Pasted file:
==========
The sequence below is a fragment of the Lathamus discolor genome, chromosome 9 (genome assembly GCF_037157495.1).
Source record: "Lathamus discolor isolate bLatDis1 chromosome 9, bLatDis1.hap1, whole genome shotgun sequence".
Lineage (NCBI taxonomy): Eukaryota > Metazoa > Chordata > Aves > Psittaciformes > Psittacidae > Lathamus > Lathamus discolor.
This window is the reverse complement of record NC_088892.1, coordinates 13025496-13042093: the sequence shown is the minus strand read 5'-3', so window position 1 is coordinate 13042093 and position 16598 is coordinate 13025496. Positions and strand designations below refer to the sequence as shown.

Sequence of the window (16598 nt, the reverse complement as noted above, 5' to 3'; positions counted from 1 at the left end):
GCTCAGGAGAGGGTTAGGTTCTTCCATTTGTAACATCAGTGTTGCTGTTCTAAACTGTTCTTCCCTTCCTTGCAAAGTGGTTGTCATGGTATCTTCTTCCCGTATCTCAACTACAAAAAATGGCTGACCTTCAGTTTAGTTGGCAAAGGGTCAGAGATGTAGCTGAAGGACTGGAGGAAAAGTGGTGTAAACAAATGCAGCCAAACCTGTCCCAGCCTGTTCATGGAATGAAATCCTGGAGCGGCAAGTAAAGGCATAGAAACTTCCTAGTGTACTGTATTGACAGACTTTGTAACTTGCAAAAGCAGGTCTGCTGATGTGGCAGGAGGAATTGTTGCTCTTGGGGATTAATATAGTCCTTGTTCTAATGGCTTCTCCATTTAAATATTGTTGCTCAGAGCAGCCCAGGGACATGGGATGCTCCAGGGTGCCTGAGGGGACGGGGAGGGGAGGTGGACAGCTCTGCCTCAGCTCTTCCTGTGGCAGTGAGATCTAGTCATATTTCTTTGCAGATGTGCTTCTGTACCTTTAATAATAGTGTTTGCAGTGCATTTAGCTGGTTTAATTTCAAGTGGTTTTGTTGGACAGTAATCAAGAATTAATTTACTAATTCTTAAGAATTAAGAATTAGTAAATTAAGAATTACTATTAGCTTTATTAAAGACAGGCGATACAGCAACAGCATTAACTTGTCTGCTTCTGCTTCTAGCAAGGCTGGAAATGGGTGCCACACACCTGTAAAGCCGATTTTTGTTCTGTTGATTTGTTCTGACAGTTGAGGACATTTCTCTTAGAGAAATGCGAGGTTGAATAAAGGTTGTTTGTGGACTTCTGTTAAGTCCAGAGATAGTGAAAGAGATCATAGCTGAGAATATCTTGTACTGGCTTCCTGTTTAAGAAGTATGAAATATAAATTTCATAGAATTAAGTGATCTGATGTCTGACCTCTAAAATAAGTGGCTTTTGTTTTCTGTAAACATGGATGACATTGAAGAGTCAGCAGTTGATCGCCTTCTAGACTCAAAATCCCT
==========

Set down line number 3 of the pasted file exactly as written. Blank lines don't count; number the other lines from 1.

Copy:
Lineage (NCBI taxonomy): Eukaryota > Metazoa > Chordata > Aves > Psittaciformes > Psittacidae > Lathamus > Lathamus discolor.